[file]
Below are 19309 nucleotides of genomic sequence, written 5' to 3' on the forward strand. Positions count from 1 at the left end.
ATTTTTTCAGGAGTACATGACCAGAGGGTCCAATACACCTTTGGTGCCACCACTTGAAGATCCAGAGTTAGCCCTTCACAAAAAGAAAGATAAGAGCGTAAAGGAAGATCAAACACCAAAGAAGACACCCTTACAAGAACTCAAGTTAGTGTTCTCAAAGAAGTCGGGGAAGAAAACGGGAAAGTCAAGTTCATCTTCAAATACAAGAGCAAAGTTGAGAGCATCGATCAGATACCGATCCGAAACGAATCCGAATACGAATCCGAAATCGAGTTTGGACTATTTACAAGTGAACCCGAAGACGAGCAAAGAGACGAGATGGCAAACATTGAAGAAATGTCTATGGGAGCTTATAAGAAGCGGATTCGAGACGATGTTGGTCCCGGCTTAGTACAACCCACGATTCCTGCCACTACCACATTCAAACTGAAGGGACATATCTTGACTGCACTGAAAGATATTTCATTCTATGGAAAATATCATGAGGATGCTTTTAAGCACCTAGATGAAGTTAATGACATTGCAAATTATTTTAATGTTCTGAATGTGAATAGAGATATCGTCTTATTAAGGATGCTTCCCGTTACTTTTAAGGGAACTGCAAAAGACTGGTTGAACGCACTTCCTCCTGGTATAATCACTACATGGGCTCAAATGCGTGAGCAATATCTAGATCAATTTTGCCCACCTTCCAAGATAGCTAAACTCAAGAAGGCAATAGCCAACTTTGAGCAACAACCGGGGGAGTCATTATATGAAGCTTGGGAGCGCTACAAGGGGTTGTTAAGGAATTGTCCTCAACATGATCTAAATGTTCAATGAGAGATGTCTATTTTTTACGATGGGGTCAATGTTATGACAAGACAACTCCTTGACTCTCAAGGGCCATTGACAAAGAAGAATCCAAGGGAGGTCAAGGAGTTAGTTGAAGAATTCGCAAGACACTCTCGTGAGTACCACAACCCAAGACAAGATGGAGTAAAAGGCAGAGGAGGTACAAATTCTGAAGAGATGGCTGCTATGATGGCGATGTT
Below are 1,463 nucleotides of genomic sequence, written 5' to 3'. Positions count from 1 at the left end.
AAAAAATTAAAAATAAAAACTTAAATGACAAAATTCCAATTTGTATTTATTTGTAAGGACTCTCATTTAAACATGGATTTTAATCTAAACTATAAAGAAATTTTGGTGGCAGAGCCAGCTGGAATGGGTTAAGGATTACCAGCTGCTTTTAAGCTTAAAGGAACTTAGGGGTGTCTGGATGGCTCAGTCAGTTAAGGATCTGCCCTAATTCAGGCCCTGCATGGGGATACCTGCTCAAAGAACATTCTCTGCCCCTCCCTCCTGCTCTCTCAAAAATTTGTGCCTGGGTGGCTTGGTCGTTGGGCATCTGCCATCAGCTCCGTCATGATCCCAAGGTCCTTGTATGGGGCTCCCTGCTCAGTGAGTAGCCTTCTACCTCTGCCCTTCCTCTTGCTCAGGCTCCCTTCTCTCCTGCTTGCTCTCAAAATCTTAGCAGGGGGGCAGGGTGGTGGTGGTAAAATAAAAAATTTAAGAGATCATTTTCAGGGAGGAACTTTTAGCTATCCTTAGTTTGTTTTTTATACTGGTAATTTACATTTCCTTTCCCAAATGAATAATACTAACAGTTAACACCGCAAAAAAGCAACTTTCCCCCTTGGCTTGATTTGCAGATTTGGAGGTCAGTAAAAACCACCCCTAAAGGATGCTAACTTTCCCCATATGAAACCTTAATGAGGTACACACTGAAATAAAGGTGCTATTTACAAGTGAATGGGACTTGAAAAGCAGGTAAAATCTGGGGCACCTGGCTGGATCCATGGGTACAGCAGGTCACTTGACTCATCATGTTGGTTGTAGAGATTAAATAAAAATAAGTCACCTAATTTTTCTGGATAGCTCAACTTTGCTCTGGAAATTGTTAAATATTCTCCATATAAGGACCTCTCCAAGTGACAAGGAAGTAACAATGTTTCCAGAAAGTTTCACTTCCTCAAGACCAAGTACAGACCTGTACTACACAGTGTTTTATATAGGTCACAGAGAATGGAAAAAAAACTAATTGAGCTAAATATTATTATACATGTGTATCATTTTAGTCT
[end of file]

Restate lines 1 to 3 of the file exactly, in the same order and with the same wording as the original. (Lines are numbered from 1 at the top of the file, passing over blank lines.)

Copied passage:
Below are 19309 nucleotides of genomic sequence, written 5' to 3' on the forward strand. Positions count from 1 at the left end.
ATTTTTTCAGGAGTACATGACCAGAGGGTCCAATACACCTTTGGTGCCACCACTTGAAGATCCAGAGTTAGCCCTTCACAAAAAGAAAGATAAGAGCGTAAAGGAAGATCAAACACCAAAGAAGACACCCTTACAAGAACTCAAGTTAGTGTTCTCAAAGAAGTCGGGGAAGAAAACGGGAAAGTCAAGTTCATCTTCAAATACAAGAGCAAAGTTGAGAGCATCGATCAGATACCGATCCGAAACGAATCCGAATACGAATCCGAAATCGAGTTTGGACTATTTACAAGTGAACCCGAAGACGAGCAAAGAGACGAGATGGCAAACATTGAAGAAATGTCTATGGGAGCTTATAAGAAGCGGATTCGAGACGATGTTGGTCCCGGCTTAGTACAACCCACGATTCCTGCCACTACCACATTCAAACTGAAGGGACATATCTTGACTGCACTGAAAGATATTTCATTCTATGGAAAATATCATGAGGATGCTTTTAAGCACCTAGATGAAGTTAATGACATTGCAAATTATTTTAATGTTCTGAATGTGAATAGAGATATCGTCTTATTAAGGATGCTTCCCGTTACTTTTAAGGGAACTGCAAAAGACTGGTTGAACGCACTTCCTCCTGGTATAATCACTACATGGGCTCAAATGCGTGAGCAATATCTAGATCAATTTTGCCCACCTTCCAAGATAGCTAAACTCAAGAAGGCAATAGCCAACTTTGAGCAACAACCGGGGGAGTCATTATATGAAGCTTGGGAGCGCTACAAGGGGTTGTTAAGGAATTGTCCTCAACATGATCTAAATGTTCAATGAGAGATGTCTATTTTTTACGATGGGGTCAATGTTATGACAAGACAACTCCTTGACTCTCAAGGGCCATTGACAAAGAAGAATCCAAGGGAGGTCAAGGAGTTAGTTGAAGAATTCGCAAGACACTCTCGTGAGTACCACAACCCAAGACAAGATGGAGTAAAAGGCAGAGGAGGTACAAATTCTGAAGAGATGGCTGCTATGATGGCGATGTT
Below are 1,463 nucleotides of genomic sequence, written 5' to 3'. Positions count from 1 at the left end.